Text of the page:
June 21st, 2016

Calculating Wind Drift (When You Don’t Have A Working Device)

Applied Ballistics Crosswind Estimation Wind hack G7 BC

Applied Ballistics Wind Hack

Any long range shooter knows that wind is our ultimate nemesis. The best ways of overcoming wind are to measure what we can and use computers to calculate deflection. The Applied Ballistics Kestrel is a great tool for this. As good as our tools may be, we don’t always have them at our fingertips, or they break, batteries go dead, and so on. In these cases, it’s nice to have a simple way of estimating wind based on known variables. There are numerous wind formulas of various complexity.

The Applied Ballistics (AB) Wind Hack is about the simplest way to get a rough wind solution. Here it is: You simply add 2 to the first digit of your G7 BC, and divide your drop by this number to get the 10 mph crosswind deflection. For example, suppose you’re shooting a .308 caliber 175-grain bullet with a G7 BC of 0.260 at 1000 yards, and your drop is 37 MOA. For a G7 BC of 0.260, your “wind number” is 2+2=4. So your 10 mph wind deflection is your drop (37 MOA) divided by your “wind number” (4) = 9.25 MOA. This is really close to the actual 9.37 MOA calculated by the ballistic software.

WIND HACK Formula

10 mph Cross Wind Deflection = Drop (in MOA) divided by (G7 BC 1st Digit + 2)

Give the AB wind hack a try to see how it works with your ballistics!

Applied Ballistics Crosswind Estimation Wind hack G7 BC

Some Caveats: Your drop number has to be from a 100-yard zero. This wind hack is most accurate for supersonic flight. Within supersonic range, accuracy is typically better than +/-6″. You can easily scale the 10 mph crosswind deflection by the actual wind speed. Wind direction has to be scaled by the cosine of the angle.

Permalink Bullets, Brass, Ammo, Tech Tip 7 Comments »
June 20th, 2016

Build Your Own Shooting Bench Using FREE Plans

Free shooting bench plansFREE shooting Bench Plans

Building your own portable shooting bench is a great do-it-yourself project. You can build a sturdy bench for well under $100 in materials. Compare that to some deluxe factory-built benches which may cost $600.00 or more.

FREE Bench Plans on the Web
You’ll find a wide assortment of home-built shooting bench designs (both portable and fixed) on the internet. Renovation Headquarters has links to FREE Plans and building instructions for fourteen (14) different shooting benches. There are all-wood shooting bench designs as well as benches that combine a wood top with a metal sub-frame or legs.

CLICK HERE for Shooting Bench FREE Plans Webpage

Among Renovation HQ’s fourteen featured shooting benches, here are five designs we liked:

Larry Willis Shooting Bench

Sandwiched Plywood top, 1.5″ Galvanized Pipe Legs

Manuel Ferran’s
Steel Shooting Bench

Steel (welded) legs and frame, painted plywood top. Folds flat.

eHow Permanent All-Wood
Shooting Bench

Heavy-duty, very solid and sturdy, but easy to build. Good for right- or left-handed shooters.

Bill Clarke’s
Basic Shooting Bench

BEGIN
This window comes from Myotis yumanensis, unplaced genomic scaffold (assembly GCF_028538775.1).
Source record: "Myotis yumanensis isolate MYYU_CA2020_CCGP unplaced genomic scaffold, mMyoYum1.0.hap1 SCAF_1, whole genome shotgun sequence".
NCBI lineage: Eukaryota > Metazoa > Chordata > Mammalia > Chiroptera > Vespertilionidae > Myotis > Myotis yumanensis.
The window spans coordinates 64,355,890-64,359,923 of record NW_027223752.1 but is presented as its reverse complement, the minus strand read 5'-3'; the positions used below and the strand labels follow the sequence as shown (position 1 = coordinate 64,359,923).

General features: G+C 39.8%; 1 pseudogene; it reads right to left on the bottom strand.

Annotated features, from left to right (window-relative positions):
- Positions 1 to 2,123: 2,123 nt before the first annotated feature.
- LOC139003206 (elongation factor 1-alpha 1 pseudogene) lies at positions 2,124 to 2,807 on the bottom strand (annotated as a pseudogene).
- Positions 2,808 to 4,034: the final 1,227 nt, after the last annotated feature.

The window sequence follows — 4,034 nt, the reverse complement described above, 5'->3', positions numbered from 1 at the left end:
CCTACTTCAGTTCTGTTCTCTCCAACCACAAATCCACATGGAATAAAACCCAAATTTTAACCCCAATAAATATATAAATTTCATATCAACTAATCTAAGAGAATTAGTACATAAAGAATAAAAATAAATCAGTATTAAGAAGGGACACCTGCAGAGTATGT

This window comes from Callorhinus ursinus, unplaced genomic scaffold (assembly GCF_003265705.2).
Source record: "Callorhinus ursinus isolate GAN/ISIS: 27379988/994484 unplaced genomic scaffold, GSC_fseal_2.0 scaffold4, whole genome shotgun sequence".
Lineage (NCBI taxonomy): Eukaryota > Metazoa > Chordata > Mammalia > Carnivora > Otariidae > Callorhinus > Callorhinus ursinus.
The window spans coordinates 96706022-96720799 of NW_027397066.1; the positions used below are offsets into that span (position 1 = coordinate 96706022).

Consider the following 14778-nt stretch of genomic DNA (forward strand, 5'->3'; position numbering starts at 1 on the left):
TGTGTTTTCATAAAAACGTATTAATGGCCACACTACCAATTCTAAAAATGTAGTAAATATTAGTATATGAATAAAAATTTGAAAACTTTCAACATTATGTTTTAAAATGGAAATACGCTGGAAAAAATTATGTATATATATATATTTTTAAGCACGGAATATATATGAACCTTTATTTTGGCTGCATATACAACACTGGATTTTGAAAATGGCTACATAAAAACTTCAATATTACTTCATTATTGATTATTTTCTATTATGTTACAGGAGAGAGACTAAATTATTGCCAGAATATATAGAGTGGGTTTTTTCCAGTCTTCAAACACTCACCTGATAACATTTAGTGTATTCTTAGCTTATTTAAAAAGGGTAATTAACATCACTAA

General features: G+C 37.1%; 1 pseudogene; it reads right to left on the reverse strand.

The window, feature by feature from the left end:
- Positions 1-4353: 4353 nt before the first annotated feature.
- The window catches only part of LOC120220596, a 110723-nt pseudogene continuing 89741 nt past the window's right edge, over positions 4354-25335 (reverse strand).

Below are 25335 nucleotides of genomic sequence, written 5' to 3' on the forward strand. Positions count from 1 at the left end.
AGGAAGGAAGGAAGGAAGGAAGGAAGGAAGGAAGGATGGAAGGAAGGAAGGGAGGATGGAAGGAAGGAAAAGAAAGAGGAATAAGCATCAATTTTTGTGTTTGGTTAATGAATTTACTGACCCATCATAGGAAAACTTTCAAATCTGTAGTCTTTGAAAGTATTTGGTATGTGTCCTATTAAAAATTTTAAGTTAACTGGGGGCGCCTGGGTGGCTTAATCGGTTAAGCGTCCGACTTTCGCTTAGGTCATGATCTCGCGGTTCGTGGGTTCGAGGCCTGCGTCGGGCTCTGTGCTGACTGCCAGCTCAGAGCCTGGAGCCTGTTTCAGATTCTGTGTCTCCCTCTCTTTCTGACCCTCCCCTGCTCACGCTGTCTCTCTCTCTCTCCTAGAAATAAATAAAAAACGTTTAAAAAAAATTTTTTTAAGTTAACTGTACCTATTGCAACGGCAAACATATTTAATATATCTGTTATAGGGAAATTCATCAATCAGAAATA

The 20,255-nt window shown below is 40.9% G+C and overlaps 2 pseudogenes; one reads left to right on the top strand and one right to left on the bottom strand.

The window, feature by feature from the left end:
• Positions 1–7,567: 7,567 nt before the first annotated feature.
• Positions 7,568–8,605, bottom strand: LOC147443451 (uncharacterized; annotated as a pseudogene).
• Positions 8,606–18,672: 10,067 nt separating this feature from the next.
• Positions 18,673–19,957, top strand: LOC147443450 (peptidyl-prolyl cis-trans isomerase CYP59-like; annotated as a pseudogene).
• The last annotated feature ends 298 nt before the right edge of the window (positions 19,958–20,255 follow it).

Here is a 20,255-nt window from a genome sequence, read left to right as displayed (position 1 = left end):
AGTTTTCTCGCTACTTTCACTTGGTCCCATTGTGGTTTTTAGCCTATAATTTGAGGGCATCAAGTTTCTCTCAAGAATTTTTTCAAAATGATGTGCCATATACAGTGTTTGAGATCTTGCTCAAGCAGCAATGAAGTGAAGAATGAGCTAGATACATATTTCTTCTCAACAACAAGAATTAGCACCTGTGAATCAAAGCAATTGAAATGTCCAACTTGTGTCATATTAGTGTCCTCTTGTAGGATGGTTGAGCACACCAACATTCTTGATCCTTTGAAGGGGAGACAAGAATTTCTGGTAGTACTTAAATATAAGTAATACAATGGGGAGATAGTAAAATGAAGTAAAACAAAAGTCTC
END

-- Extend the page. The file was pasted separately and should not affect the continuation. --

Restaurant table Cast Metal Pedestal Base, plywood top.

Missouri Hillbilly’s
All-Wood Bench

3/4″ ACX Plywood with 4×6 Beams and Legs

Heavy Wood Bench That Converts to Three Sections for Transport
In addition to the fourteen benches mentioned above, here is an interesting break-down bench design. Call it a “semi-portable” bench. The legs and frame are made from stout 4×4 post segments so the bench is fairly heavy. However, this bench can break down into three (3) sections for easier transport to and from the range. Dado-cut channels assure proper top alignment. This might be a good choice if you plan a multi-day excursion to a location without fixed benches. This three-leg bench design can be made from easy-to-locate materials. Note: The dimensions of this bench are are larger than typical fixed benches to accommodate 50 BMGs and other big rifles. CLICK HERE for more details.

FREE shooting Bench Plans

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Permalink Gear Review, Tech Tip No Comments »
June 19th, 2016

Accuracy Woes? Multiple Shooters Can Rule Out ‘Driver Error’

When a rifle isn’t shooting up to it’s potential, we need to ask: “Is it the gun or the shooter?” Having multiple shooters test the same rifle in the same conditions with the same load can be very revealing…

When developing a load for a new rifle, one can easily get consumed by all the potential variables — charge weight, seating depth, neck tension, primer options, neck lube, and so on. When you’re fully focused on loading variables, and the results on the target are disappointing, you may quickly assume you need to change your load. But we learned that sometimes the load is just fine — the problem is the trigger puller, or the set-up on the bench.

Here’s an example. A while back we tested two new Savage F-Class rifles, both chambered in 6mmBR. Initial results were promising, but not great — one gun’s owner was getting round groups with shots distributed at 10 o’clock, 2 o’clock, 5 o’clock, 8 o’clock, and none were touching. We could have concluded that the load was no good. But then another shooter sat down behind the rifle and put the next two shots, identical load, through the same hole. Shooter #2 eventually produced a 6-shot group that was a vertical line, with 2 shots in each hole but at three different points of impact. OK, now we can conclude the load needs to be tuned to get rid of the vertical. Right? Wrong. Shooter #3 sat down behind the gun and produced a group that strung horizontally but had almost no vertical.